Communism, but Mr. Putin has done nothing to arrest the trend.
Young people leave out of exasperation with bully-boy administrators
and violent entrepreneurs. They want to live in a meritocracy where talent
alone is what counts. Their model is Google’s Sergey Brin, not the seedy
ministers and businessmen of Mr. Putin’s court.
For the expatriates to want to go back to Russia, things have to change
— and this is the true test of Mr. Putin’s effectiveness as a president. First
elected in 2000, he has done little to clean up corruption. He spectacularly
punished a handful of so-called oligarchs, only to redistribute their
fortunes to political cronies. The rule of law is feebly enforced whenever
the men of power see their interests at risk.
Nor has Mr. Putin done enough to diversify and open up Russia’s
economy. For years — indeed, since Mikhail S. Gorbachev’s perestroika
period — Russian and foreign economists have highlighted the need for the
country to move beyond its reliance on the petrochemical exports. Prime
Minister Dmitri A. Medvedev has always understood this, but he lacked
the authority to rectify the situation.
Russia needs to pump out high-technology goods, not just oil and gas.
And the rival power it ought to keep in sight is not to the west but to the
south. Since the mid-1970s, China’s rulers have prioritized the
diversification of their economy. This would be the minimal requirement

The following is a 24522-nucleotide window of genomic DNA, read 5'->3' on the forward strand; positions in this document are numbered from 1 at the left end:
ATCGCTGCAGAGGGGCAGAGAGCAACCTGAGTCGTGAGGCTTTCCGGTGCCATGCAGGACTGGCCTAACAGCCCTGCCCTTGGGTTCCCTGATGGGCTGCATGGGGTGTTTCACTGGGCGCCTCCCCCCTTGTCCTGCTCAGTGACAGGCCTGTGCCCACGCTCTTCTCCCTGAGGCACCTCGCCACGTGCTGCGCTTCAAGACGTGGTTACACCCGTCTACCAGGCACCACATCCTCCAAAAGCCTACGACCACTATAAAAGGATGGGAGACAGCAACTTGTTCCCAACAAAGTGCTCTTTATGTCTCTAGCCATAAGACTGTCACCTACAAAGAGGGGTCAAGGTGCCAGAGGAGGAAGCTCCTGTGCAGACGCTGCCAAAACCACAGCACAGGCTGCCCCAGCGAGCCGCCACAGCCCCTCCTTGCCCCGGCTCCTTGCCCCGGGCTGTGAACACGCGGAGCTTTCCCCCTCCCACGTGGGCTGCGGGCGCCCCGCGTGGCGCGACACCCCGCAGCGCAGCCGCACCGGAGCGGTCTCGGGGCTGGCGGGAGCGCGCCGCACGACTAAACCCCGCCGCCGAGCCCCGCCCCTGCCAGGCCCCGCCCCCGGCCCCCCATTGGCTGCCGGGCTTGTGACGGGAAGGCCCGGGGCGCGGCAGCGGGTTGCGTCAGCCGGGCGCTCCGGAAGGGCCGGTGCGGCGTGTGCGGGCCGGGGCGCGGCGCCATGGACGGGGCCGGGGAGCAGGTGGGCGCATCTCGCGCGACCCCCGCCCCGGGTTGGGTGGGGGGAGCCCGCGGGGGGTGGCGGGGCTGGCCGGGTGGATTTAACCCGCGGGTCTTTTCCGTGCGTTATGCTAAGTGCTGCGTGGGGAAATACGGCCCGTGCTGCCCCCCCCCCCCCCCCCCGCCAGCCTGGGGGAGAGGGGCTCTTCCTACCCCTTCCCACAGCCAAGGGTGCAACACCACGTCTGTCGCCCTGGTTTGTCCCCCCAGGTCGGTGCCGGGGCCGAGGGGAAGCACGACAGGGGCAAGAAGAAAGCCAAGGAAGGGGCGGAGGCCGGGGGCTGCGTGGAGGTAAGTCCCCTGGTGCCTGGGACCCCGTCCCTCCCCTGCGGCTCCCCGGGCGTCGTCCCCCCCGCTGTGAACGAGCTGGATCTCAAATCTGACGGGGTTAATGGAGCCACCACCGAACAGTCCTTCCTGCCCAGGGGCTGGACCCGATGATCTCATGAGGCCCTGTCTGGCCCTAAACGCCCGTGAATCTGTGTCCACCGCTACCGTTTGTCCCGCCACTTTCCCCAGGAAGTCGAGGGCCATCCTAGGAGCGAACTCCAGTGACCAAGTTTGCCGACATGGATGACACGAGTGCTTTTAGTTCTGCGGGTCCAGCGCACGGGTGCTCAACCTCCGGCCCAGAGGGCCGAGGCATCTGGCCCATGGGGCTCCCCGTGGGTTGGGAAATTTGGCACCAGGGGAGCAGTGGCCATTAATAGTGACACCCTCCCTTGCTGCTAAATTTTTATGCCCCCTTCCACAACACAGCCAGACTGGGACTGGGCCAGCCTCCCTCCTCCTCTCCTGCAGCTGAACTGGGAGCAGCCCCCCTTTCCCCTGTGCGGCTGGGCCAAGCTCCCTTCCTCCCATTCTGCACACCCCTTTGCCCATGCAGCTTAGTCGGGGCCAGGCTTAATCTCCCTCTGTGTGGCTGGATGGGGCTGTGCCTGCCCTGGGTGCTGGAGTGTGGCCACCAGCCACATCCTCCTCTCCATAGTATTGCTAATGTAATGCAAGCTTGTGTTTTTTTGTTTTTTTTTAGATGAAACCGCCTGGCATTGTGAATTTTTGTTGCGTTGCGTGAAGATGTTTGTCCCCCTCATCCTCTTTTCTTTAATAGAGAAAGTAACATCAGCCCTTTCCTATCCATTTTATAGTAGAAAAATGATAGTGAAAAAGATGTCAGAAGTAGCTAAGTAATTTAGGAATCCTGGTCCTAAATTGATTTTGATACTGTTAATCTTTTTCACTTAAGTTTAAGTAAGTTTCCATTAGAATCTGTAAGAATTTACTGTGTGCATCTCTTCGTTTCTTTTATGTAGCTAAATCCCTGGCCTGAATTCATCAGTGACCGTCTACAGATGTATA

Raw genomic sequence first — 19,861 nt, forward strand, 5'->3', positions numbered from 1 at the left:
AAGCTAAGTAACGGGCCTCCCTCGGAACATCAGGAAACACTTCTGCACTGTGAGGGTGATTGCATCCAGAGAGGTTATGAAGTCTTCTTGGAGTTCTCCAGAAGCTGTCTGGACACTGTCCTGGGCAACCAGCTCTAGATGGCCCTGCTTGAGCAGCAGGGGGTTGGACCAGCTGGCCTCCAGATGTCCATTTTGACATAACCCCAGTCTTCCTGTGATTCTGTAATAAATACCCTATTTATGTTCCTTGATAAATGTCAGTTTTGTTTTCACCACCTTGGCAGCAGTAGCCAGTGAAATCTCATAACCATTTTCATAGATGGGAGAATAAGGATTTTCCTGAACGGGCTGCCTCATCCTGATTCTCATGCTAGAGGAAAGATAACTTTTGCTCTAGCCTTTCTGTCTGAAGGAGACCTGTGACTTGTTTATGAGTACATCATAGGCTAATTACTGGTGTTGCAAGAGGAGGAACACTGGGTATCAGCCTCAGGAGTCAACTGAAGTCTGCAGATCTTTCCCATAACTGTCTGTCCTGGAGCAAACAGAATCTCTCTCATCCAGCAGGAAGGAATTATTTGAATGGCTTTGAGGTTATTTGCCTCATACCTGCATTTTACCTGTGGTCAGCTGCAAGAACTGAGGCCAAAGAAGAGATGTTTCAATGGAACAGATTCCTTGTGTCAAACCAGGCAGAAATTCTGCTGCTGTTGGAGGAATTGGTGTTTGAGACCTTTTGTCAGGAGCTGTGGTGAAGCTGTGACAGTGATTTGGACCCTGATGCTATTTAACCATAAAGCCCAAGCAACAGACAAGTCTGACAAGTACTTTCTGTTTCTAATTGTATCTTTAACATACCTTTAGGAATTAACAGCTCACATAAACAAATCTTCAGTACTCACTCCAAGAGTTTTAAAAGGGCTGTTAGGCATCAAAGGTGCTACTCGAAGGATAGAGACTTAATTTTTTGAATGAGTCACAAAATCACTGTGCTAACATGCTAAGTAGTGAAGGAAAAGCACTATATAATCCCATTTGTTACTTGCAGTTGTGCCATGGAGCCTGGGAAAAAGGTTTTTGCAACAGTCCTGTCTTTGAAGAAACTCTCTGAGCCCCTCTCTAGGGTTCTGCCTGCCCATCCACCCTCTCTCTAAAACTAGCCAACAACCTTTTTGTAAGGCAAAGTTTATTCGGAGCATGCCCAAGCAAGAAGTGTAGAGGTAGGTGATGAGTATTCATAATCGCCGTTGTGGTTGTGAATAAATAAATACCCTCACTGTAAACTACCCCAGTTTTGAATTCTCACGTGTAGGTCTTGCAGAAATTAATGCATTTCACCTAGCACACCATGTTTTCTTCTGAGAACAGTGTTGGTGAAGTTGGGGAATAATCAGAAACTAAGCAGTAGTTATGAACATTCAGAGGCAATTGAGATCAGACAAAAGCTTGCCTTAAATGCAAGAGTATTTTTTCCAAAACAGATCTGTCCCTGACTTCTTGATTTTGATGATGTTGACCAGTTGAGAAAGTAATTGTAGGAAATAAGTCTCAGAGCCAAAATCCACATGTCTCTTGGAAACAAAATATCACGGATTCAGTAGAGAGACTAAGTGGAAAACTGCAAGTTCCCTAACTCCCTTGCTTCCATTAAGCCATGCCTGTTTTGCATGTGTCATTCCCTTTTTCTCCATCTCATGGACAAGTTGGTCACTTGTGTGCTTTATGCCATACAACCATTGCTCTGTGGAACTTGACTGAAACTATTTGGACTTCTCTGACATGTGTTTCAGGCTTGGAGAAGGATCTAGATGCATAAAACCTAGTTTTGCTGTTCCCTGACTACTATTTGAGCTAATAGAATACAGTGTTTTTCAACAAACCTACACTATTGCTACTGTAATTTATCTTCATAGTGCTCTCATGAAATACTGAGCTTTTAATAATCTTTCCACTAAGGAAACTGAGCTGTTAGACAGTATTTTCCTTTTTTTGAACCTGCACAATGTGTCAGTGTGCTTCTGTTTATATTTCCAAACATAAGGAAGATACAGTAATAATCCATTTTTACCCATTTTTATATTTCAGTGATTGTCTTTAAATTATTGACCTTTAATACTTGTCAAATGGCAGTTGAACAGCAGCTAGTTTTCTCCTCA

to ensure Russia’s status as a Eurasian power. Instead, the Chinese are set
to become a superpower while the Russians fall away.
Moscow’s opportunities to compete have always depended on
cooperation with Western states with advanced technology. Mr. Putin’s
impulsive action in tiny Crimea has rendered this a distant prospect. He
has lost his place at the Group of 8 industrialized countries.
There was always skepticism about Mr. Putin’s good intentions in
Eastern Europe; now there is outright hostility. Even Germany’s reliance
on Russian gas imports has not stopped Chancellor Angela Merkel from
rebuking Mr. Putin. The European Union is actively considering how to
wean itself off dependency on Russian fuel.
Mr. Putin started the year with a display of Russian “soft power” at
the Sochi Winter Olympics, where the closing ceremony presented a
country of stylish, inoffensive sport and culture. The very next day, he sent
troops to Crimea. And now the World Bank suggests Russia may suffer
economic recession by the end of the year.
The signs are that Mr. Putin and Foreign Minister Sergey V. Lavrov
are starting to appreciate the implications of their self-inflicted
geopolitical blunder. Mr. Lavrov has at least begun to talk to Secretary of
State John Kerry.
Western powers are not going to start a second Crimean war, but they
have more opportunities to exert pressure on Russia than Mr. Putin
imagined. He would do well to consider the precedent of Czar Nicholas I.
Robert Service, a professor of Russian history at St. Antony’s College, Oxford, is the author, most
recently, of “A History of Modern Russia: From Tsarism to the Twenty-First Century.”
A version of this op-ed appears in print on April 7, 2014, in The International New York Times